The opportunity to own their own farm led longtime dairy farmers James, LaVaun, and Ayla Janney to move their dairy from Virginia to Clarkson in 2015.
The Janneys closed on the Higdon farm on Jesse Skaggs Road in Clarkson in April 2015 and made the move in October, bringing with them about 170 total animals—about 160 of which were cows.
Originally from Virginia, the Janneys’ had previously rented a property on which they operated their dairy enterprise, but they began looking in several states across the country for a place to call their own.
They settled on Grayson County for numerous reasons, primarily the good condition of the farm, as well as the geography of the land.
“It was just the right match of farm to people looking for a farm,” said LaVaun Janney.
LaVaun Janney explained that it is easier on cows to move them east or west, rather than north or south, and, latitudinally, where their farm is now is very similar to where they were previously, leading the cows to acclimate well to their new surroundings.
This is vital because, as James Janney said, “The cows come first.”
Running a dairy is a full-time job. On their 84-acre farm, the Janneys milk their cows twice a day, every day, first around 5:30 a.m. and second around 4:30 p.m., in addition to various other chores.
Each milking takes about three hours, but the Janneys employ an automated milking machine that can milk 12 cows at a time, for an average of about 75 pounds per head per day, James Janney said.
The work is hard, and there are no sick days, weekends, or holidays, but, LaVaun Janney said, owning and working on a farm has afforded her family both the opportunity to be together more often and to work from home.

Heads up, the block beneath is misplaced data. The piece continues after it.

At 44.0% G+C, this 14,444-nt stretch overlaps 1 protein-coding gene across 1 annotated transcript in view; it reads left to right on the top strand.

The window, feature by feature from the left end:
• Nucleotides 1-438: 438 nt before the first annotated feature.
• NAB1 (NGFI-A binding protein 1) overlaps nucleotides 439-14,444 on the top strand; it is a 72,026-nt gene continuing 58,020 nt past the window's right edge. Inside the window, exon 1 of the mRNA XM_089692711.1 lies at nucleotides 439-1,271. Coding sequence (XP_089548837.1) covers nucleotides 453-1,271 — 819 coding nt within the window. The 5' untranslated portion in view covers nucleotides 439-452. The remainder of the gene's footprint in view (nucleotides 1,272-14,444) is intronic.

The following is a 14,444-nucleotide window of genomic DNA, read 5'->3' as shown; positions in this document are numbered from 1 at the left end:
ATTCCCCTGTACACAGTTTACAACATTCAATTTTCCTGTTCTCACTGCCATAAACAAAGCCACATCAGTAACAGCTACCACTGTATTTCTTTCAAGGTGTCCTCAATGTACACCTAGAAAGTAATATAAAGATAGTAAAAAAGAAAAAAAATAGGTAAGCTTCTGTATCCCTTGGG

The Janneys also home-school their daughter, Ayla, whom helps with the calves, milking, and goats every day, among other chores.
Currently, the Janneys do not have plans to expand their enterprise; rather, they’d prefer to improve and earn more money per cow.
The government-set price of dairy has recently dropped $2.50 in the last month to about $16.71 per hundred pounds of product, which is about a dollar under the Janneys’ production cost, James Janney said.
However, in addition to raising cows for their dairy, the Janneys also raise registered, pure-bred cows in an effort to develop pedigrees to sell, as well as grow corn for feed and double crop wheat and barley (small grain).
LaVaun Janney said they have a few heifers for sale currently, and previously sold in Virginia where they could handle more livestock in their facilities.
For more information on the Janneys’ dairy farm and to stay up to date with their activities and production, visit Facebook (Janney Holsteins) and Instagram (@janneyholsteins).
Reach Matt Lasley at 270-259-9622, ext. 2015.